ABUJA (Reuters) - Nigerian President Goodluck Jonathan has ordered the release of 167 people who were arrested during a military campaign to end an Islamist insurgency in the northeast, the ministry of defense said on Friday.
Jonathan is struggling to end a 4 1/2-year insurgency by Boko Haram, a violent al-Qaeda linked group fighting for an Islamic state in Africa's second largest economy and top oil producer.
He intensified a military campaign against the insurgents in May last year but also says he wants to pursue more peaceful avenues for reconciliation.
Western governments, including the United States, have called for an improvement in Nigeria's human rights record and more transparency over the treatment of detainees.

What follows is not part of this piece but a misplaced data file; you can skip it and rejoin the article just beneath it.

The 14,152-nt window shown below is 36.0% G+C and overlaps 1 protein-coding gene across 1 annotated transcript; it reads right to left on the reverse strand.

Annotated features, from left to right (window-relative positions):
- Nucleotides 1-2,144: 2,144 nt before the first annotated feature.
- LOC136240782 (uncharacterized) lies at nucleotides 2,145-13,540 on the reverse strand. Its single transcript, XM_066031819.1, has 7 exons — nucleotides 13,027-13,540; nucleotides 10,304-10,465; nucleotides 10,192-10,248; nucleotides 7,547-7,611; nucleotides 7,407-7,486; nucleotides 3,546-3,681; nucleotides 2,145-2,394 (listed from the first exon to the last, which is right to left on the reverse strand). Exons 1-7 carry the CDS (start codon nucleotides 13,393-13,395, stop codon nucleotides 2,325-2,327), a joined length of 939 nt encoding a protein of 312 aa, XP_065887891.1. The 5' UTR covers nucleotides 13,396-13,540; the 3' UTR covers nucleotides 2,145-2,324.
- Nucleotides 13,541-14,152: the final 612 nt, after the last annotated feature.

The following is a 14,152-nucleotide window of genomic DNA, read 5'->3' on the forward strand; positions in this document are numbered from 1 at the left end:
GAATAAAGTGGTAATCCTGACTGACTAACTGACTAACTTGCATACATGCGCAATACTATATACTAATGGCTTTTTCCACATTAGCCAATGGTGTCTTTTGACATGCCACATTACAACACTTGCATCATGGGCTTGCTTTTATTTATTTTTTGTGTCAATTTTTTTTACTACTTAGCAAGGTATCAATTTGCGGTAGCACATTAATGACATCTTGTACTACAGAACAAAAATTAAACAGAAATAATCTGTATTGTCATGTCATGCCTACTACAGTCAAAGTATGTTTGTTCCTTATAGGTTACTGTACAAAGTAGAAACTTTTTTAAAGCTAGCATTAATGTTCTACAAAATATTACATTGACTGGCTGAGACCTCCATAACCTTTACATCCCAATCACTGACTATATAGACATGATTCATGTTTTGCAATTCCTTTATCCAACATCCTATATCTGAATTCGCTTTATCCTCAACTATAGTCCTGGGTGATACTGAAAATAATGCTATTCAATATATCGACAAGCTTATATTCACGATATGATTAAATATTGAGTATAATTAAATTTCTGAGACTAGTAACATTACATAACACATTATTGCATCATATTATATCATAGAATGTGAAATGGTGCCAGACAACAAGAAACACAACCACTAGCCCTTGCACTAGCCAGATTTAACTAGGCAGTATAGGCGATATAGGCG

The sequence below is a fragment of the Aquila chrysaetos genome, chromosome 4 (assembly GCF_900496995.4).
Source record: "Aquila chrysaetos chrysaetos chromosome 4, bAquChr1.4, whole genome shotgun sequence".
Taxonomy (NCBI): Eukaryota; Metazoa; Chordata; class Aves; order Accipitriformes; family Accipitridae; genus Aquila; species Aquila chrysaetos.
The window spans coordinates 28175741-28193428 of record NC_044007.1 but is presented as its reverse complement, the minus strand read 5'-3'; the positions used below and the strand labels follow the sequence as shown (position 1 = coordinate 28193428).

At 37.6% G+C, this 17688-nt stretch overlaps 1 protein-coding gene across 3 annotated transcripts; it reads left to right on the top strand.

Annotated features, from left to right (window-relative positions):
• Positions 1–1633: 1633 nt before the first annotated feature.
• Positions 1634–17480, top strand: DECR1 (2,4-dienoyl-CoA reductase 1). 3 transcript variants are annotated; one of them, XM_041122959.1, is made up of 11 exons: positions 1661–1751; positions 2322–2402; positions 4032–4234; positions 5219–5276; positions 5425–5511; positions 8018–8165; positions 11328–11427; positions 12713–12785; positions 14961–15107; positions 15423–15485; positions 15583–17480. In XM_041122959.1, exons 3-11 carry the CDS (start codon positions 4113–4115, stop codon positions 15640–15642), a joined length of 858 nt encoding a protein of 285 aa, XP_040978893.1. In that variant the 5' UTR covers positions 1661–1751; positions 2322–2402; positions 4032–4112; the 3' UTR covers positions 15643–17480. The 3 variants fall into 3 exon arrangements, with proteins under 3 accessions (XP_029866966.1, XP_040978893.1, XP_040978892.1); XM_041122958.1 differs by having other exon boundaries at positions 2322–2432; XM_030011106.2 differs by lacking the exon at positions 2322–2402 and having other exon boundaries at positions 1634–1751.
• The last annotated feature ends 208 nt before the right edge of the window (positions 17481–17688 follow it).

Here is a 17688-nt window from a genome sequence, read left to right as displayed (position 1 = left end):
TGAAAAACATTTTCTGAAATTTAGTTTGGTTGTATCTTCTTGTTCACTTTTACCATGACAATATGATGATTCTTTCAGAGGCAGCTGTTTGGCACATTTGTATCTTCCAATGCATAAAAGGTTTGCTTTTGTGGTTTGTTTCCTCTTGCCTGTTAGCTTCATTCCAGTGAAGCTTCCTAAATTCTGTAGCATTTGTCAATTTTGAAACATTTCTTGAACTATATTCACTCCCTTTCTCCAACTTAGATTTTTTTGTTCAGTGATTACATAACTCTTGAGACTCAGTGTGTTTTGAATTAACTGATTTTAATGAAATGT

Last May, the military released 58 women and children suspected of having links with Boko Haram.
Rights groups accuse Nigeria of detaining suspects without formal charges, carrying out extra-judicial killings and torture. Amnesty International said in October nearly 1,000 people died in Nigerian prisons in the first half of last year.
The army denies it commits rights abuses and says suspected Islamists usually die in fire fights.
Thousands of people have been killed since Boko Haram launched its first uprising in mid-2009, mostly in the remote northeast region bordering Cameroon, Chad and Niger.
Reporting by Camillus Eboh; Writing by Joe Brock; Editing by Tim Cocks and Tom Heneghan